Interview of Norris Poulson
Mayor of Los Angeles, 56th district California State Assembly member from 1939 to 1943, and member of the U.S. House of Representatives.
- Who Would Have Ever Dreamed?
- Politics and Government
- Poulson, Norris
- Supporting Documents:
- Records relating to the interview are located in the office of the UCLA Library's Center for Oral History Research.
- Processing of Interview:
- The original manuscript was written at Mr. Poulson's home in La Jolla. It was edited by Elizabeth Dixon and indexed by Adelaide Tusler.
- Regents of the University of California, UCLA Library.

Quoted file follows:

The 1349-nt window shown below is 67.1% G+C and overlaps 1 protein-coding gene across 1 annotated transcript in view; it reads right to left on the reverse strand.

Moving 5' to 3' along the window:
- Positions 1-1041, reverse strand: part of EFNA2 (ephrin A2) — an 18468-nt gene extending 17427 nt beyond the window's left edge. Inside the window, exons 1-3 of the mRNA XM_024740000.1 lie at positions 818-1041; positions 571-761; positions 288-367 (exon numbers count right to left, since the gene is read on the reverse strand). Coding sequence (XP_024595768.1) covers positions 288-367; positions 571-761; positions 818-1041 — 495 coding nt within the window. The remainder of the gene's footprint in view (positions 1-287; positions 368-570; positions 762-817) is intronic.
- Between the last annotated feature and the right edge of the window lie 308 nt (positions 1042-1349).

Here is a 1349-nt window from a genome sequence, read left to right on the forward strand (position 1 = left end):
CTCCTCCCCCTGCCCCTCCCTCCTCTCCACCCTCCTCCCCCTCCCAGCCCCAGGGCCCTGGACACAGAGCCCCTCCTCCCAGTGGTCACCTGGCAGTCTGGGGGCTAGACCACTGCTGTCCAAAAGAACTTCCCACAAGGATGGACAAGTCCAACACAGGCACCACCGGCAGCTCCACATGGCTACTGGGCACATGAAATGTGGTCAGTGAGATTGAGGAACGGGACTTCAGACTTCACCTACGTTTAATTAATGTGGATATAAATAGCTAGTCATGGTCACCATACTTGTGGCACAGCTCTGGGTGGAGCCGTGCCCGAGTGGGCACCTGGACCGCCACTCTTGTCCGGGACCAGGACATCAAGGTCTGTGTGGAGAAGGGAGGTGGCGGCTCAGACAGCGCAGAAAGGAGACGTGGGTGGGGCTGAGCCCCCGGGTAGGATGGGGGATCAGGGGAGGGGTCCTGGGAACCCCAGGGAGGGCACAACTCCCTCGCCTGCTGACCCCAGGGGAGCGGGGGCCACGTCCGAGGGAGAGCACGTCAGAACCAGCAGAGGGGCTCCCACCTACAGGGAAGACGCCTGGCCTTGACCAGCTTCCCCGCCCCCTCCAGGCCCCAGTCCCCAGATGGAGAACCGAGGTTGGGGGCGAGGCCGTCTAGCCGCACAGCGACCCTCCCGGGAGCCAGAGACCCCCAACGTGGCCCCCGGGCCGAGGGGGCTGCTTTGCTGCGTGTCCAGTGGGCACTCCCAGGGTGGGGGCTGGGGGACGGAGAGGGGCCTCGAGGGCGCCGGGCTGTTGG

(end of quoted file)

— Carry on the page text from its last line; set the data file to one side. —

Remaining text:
- Family background; childhood in Oregon; move to California, 1923; involvement in Republican Party politics; election to California Assembly, 1938; investigation of Athletic Commission; Harry Martin and Louella Parsons; Jack B. Tenney's minority report; General John L. DeWitt and Japanese-American internment; election to Congress, 1942; wartime concerns; service on public lands committee; opposition to Central Arizona Project; postwar problems; communist threat; Korean War; Douglas MacArthur's speech to Congress; elected mayor of Los Angeles, 1953; two terms as mayor, 1953-61; public housing in Los Angeles; Bunker Hill redevelopment; advent of major league baseball and controversy over Chávez Ravine development; Nikita Khrushchev's visit to Los Angeles, 1959; statewide water resources; defeated for third term by Samuel W. Yorty, 1961; work with California Water Commission after retirement.